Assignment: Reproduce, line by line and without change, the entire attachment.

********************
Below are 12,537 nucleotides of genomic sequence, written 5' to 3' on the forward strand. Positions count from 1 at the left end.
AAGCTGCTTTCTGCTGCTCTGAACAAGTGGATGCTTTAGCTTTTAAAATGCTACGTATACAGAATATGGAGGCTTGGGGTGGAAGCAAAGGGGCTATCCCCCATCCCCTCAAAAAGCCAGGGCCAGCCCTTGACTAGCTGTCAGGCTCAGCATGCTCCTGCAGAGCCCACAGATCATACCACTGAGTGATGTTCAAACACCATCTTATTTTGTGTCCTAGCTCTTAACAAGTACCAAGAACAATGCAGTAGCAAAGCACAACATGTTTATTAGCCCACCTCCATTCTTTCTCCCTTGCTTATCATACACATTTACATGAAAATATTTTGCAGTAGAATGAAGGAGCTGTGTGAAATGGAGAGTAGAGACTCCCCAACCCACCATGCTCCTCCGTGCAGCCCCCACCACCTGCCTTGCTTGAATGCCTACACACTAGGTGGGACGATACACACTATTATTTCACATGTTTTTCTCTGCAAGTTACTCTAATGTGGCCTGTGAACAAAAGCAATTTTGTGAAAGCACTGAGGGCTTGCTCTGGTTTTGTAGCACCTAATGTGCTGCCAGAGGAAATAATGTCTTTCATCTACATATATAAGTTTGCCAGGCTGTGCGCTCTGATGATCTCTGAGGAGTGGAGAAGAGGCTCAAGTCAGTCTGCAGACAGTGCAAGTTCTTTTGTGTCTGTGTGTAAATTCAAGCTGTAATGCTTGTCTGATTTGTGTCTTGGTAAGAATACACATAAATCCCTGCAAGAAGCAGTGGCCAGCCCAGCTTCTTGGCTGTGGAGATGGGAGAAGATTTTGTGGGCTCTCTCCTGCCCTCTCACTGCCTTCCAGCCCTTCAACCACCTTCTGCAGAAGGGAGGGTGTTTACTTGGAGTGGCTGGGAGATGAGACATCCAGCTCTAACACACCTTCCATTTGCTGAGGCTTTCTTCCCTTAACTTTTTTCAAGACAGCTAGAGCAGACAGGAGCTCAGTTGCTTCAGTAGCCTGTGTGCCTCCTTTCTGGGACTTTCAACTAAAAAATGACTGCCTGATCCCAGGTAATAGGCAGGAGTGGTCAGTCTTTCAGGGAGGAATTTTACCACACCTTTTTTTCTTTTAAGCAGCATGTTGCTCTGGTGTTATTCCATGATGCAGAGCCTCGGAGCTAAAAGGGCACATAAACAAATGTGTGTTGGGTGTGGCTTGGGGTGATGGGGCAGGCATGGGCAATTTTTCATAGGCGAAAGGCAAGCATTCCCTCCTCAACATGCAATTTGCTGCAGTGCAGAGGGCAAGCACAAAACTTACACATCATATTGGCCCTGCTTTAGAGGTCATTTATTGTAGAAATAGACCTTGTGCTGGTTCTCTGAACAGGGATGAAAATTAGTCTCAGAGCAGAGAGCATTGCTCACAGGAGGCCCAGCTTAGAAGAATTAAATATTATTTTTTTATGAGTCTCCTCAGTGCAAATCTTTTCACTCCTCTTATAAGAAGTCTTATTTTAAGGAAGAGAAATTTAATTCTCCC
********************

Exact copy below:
Below are 12,537 nucleotides of genomic sequence, written 5' to 3' on the forward strand. Positions count from 1 at the left end.
AAGCTGCTTTCTGCTGCTCTGAACAAGTGGATGCTTTAGCTTTTAAAATGCTACGTATACAGAATATGGAGGCTTGGGGTGGAAGCAAAGGGGCTATCCCCCATCCCCTCAAAAAGCCAGGGCCAGCCCTTGACTAGCTGTCAGGCTCAGCATGCTCCTGCAGAGCCCACAGATCATACCACTGAGTGATGTTCAAACACCATCTTATTTTGTGTCCTAGCTCTTAACAAGTACCAAGAACAATGCAGTAGCAAAGCACAACATGTTTATTAGCCCACCTCCATTCTTTCTCCCTTGCTTATCATACACATTTACATGAAAATATTTTGCAGTAGAATGAAGGAGCTGTGTGAAATGGAGAGTAGAGACTCCCCAACCCACCATGCTCCTCCGTGCAGCCCCCACCACCTGCCTTGCTTGAATGCCTACACACTAGGTGGGACGATACACACTATTATTTCACATGTTTTTCTCTGCAAGTTACTCTAATGTGGCCTGTGAACAAAAGCAATTTTGTGAAAGCACTGAGGGCTTGCTCTGGTTTTGTAGCACCTAATGTGCTGCCAGAGGAAATAATGTCTTTCATCTACATATATAAGTTTGCCAGGCTGTGCGCTCTGATGATCTCTGAGGAGTGGAGAAGAGGCTCAAGTCAGTCTGCAGACAGTGCAAGTTCTTTTGTGTCTGTGTGTAAATTCAAGCTGTAATGCTTGTCTGATTTGTGTCTTGGTAAGAATACACATAAATCCCTGCAAGAAGCAGTGGCCAGCCCAGCTTCTTGGCTGTGGAGATGGGAGAAGATTTTGTGGGCTCTCTCCTGCCCTCTCACTGCCTTCCAGCCCTTCAACCACCTTCTGCAGAAGGGAGGGTGTTTACTTGGAGTGGCTGGGAGATGAGACATCCAGCTCTAACACACCTTCCATTTGCTGAGGCTTTCTTCCCTTAACTTTTTTCAAGACAGCTAGAGCAGACAGGAGCTCAGTTGCTTCAGTAGCCTGTGTGCCTCCTTTCTGGGACTTTCAACTAAAAAATGACTGCCTGATCCCAGGTAATAGGCAGGAGTGGTCAGTCTTTCAGGGAGGAATTTTACCACACCTTTTTTTCTTTTAAGCAGCATGTTGCTCTGGTGTTATTCCATGATGCAGAGCCTCGGAGCTAAAAGGGCACATAAACAAATGTGTGTTGGGTGTGGCTTGGGGTGATGGGGCAGGCATGGGCAATTTTTCATAGGCGAAAGGCAAGCATTCCCTCCTCAACATGCAATTTGCTGCAGTGCAGAGGGCAAGCACAAAACTTACACATCATATTGGCCCTGCTTTAGAGGTCATTTATTGTAGAAATAGACCTTGTGCTGGTTCTCTGAACAGGGATGAAAATTAGTCTCAGAGCAGAGAGCATTGCTCACAGGAGGCCCAGCTTAGAAGAATTAAATATTATTTTTTTATGAGTCTCCTCAGTGCAAATCTTTTCACTCCTCTTATAAGAAGTCTTATTTTAAGGAAGAGAAATTTAATTCTCCC